Christ the Lord

Rev. David Bast Uncategorized

READ : Psalm 110:1

In what surely must be a record, the first verse of Psalm 110 is quoted or referred to 17 times in the New Testament. What is it that made this verse the apostles’ favorite text?

Do you have a favorite Bible verse? It appears that the New Testament apostles did. Their Bible, of course, was limited to the Hebrew scriptures of the Old Testament, while ours includes the 27 books written by the apostles or their helpers. These New Testament writings often quote from different parts of the Old Testament, but there was one verse in particular that drew their attention again and again. It was Psalm 110:1: “The Lord says to my Lord, ‘Sit at my right hand, until I make your enemies your footstool.'” In what surely must be a record, this first verse of Psalm 110 is either directly quoted or explicitly referred to no less than 17 times in 12 different books of the New Testament.

Why such interest in a single verse? What is it about this verse that so appealed to the New Testament writers? What meaning or significance did they see in it? Psalm 110:1 is a Messianic text. All Jewish teachers agreed that this verse was not just talking about a human king of Israel, but about the Messiah, the Anointed One, the Christ. God declares here in the Old Testament both the lordship and enthronement of his Christ. In the New Testament the apostle Peter spoke for all Christians in identifying once for all Jesus as this Lord. He quotes this verse in his great sermon on the day of Pentecost, and then adds, “Let all . . . therefore know for certain that God has made him both Lord and Christ, this Jesus whom you crucified” (Acts 2:34-36).

Jesus is God

So what are we saying when we affirm that Jesus is “both Lord and Christ”? The Greek word for “Lord” is kurios. Jesus is addressed as kurios many times in the Gospels, by a variety of people. The term had different shades of meaning during Jesus’ earthly life, ranging from polite respect on the lips of a stranger—in which case it simply meant, “Sir”—to full-blown worship, as when Thomas falls to his knees before Jesus, crying, “My Lord and my God!” But after the resurrection there is never any ambiguity in the term. To call Jesus Lord is to acknowledge him as God, plain and simple.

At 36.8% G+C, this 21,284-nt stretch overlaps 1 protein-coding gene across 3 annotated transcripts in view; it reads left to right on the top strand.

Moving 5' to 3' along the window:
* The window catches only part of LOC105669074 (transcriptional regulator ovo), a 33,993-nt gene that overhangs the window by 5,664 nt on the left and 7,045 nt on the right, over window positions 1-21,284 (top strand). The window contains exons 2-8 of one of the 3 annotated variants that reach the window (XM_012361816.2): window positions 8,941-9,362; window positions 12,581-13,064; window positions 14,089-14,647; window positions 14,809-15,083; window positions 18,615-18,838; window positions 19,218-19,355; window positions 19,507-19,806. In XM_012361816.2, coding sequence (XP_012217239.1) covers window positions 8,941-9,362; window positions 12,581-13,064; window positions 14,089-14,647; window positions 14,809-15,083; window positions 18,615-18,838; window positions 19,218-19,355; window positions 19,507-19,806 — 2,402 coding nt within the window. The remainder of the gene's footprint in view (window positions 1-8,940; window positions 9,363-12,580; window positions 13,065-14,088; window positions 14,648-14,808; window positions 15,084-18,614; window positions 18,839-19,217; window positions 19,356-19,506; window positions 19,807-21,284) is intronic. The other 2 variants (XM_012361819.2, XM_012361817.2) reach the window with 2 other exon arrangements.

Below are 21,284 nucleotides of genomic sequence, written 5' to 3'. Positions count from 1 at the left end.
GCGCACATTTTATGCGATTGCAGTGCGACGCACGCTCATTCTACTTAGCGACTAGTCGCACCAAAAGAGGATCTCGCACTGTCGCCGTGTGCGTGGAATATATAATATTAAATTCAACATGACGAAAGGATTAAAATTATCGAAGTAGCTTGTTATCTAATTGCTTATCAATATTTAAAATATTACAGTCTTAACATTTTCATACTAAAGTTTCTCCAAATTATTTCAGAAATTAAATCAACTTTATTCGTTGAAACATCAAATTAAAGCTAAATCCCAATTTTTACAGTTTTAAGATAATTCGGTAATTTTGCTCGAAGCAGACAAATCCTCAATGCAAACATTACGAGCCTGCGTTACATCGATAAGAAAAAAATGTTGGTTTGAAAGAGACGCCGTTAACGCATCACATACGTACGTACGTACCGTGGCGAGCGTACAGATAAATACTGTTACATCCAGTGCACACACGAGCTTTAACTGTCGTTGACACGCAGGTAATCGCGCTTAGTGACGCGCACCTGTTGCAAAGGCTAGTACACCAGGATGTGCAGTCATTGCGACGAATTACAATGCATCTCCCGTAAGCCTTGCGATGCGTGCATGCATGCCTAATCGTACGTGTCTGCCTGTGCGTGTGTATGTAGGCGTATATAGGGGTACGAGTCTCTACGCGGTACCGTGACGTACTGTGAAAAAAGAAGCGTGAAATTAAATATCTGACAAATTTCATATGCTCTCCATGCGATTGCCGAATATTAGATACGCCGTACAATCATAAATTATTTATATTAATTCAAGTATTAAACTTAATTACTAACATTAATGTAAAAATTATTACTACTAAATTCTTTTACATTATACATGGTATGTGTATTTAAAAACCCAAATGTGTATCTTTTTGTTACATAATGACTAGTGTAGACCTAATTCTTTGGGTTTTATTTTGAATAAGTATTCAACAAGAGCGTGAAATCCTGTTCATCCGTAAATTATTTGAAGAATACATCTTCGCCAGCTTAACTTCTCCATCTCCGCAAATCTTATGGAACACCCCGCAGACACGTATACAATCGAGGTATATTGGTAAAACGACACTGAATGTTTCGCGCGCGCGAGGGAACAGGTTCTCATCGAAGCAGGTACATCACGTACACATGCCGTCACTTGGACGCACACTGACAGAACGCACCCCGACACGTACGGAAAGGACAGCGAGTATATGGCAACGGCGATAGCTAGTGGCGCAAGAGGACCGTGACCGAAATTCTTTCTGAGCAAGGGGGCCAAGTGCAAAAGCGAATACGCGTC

Jesus’ enemies often tried to trap or embarrass him by asking him difficult questions. But on one occasion he turned the tables on his critics by asking them a question of his own. And his question focused on this puzzling verse, Psalm 110:1. We read in the Gospel of Matthew that:

. . . while the Pharisees were gathered together, Jesus asked them a question, saying, “What do you think about the Christ? Whose son is he?” They said to him, “The son of David.” He said to them, “How is it then that David, in the Spirit, calls him Lord, saying,

The Lord said to my Lord, ‘Sit at my right hand,
until I put your enemies under your feet’?”

If then David calls him Lord, how is he his son?” And no one was able to answer him a word, nor from that day did anyone dare to ask him any more questions.

Matthew 22:41-46

We read here how Jesus confounded his enemies by appealing to this text. Everyone agreed that the Messiah would be David’s descendant. But then, asks Jesus, how can David the psalmist refer to him as “My Lord,” and therefore clearly his superior? How can the same person be both the son of David and the Lord over David? Jesus’ critics were silenced by a question they couldn’t answer. But the answer is given to us later in the New Testament by the apostle Paul. For Paul writes in Romans 1 that he has been called by God to the service of the gospel, the message concerning God’s Son, “who was descended from David according to the flesh and was declared to be the Son of God in power . . . by his resurrection from the dead” (Romans 1:3-4). Jesus himself is the son of David who was at the same time David’s lord.

The earliest Christian confession of faith was a simple, three-word declaration: “Jesus is Lord!” (see Romans 12:3). This is the conviction that turned the world upside down in the first century A.D., and that continues to do so in the 21st century wherever and whenever it is seriously lived out. When we stand with Christians of all times and places and confess that Jesus is Lord, we are saying many things about who he is and what is due to him. But first and foremost we are saying that he is God. All that God is, Jesus is, and all the rights and privileges of Deity belong to him.

Jesus’ Work Is Finished